Cornbread is a modern take on a recipe as old as America. When the first European settlers arrived on the shore of the New World, they were introduced to corn, called “maize”. The Powhatan Indians cultivated corn and used it to produce a variety of dishes to sustain their families. Corn was so vital during that era that it was used as a form of currency.
Corn could be dried and stored for months. It was ground before cooking into a variety of dishes. One of the most humble among those was the hoe cake. By mixing ground corn, water, and salt, a thin pancake style bread could be made. These unleavened cakes were cooked on an iron pan set over the open fire. There are stories of slaves in the South griddling these humble cakes on the same hoe used in the fields, thus the name hoe cake.
During the Civil War, soldiers on both sides of the conflict were known to make corn pone. It was a simple dish that reminded them fondly of home. Hoe cake’s simple ingredients of ground corn, water, and salt, were cooked in a skillet that had been used to cook bacon or salt pork. The grease was left in the skillet and stirred into the corn mixture before cooking, adding flavor to the corn pone and making sure that nothing went to waste.
Corn pone’s humble beginnings eventually became the dish we would recognize as cornbread. By adding a bit of milk, a few eggs, and a leavening agent, the resulting dish was much lighter and more cake-like than the dense hoe cakes and corn pone of the past.
The history of corn and the cornbread we still love today is separated along the same lines that divided the country during the Civil War. Both the type of corn grown and the recipes created from the resulting corn varied greatly.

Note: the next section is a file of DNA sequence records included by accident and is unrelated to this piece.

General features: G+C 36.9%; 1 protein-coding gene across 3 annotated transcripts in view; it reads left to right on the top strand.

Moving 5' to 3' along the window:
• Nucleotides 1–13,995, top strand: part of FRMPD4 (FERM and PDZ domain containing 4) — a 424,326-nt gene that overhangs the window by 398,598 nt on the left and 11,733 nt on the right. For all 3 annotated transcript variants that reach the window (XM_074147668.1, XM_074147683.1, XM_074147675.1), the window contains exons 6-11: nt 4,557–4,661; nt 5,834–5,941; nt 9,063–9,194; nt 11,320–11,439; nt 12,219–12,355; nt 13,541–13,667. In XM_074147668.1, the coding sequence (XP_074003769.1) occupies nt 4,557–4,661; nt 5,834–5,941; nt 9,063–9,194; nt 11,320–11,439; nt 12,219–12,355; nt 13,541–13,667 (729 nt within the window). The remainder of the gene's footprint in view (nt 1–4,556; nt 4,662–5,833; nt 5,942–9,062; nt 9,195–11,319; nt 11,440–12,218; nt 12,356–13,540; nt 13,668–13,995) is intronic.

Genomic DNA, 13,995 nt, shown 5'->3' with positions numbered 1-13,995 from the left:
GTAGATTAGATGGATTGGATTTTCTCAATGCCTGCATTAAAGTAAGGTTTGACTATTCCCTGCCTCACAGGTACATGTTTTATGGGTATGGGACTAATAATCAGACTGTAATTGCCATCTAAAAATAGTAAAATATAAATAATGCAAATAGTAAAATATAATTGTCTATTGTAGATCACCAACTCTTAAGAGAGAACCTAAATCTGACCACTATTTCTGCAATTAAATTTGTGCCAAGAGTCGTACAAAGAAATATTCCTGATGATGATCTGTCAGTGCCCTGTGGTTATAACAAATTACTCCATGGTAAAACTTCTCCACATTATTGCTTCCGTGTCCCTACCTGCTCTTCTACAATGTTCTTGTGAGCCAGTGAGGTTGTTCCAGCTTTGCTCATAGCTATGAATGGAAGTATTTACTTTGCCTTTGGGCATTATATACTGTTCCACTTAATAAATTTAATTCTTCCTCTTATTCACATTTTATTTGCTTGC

In the North, yellow corn was favored and cornbread included a bit of sweetener usually in the form of molasses which was more common in those days than granulated sugar. Cornbread was prepared in a baking pan more like a cake. Baking the mixture in a baking pan created a cornbread with a soft exterior.
In the South, white corn was more common and sweetener was not added to cornbread recipes. Southern cornbread usually included lard or other grease created from cooking meat for the table. Cornbread was cooked in the skillet with that fat, creating a crisp exterior with a bit of crunch. Cracklins were sometimes allowed to remain in the skillet and cooked directly into the bread.
I like for my cornbread to fall somewhere in between. I add a touch of sugar to the batter and brush honey butter on the warm bread as it cools. I always cook my cornbread in my cast iron skillet and include a bit of lard or bacon fat. I like the simplicity of baking it in the skillet and love the slightly crisp exterior.
This summer, I hope to grow enough corn in the garden to harvest, dry, and grind the cornmeal to make the cornbread to serve with our traditional New Year’s Day meal of black-eyed peas and greens. I love the thought of sitting down to a meal inspired by our nation’s history in our farmhouse which was built 20 years before the Civil War began.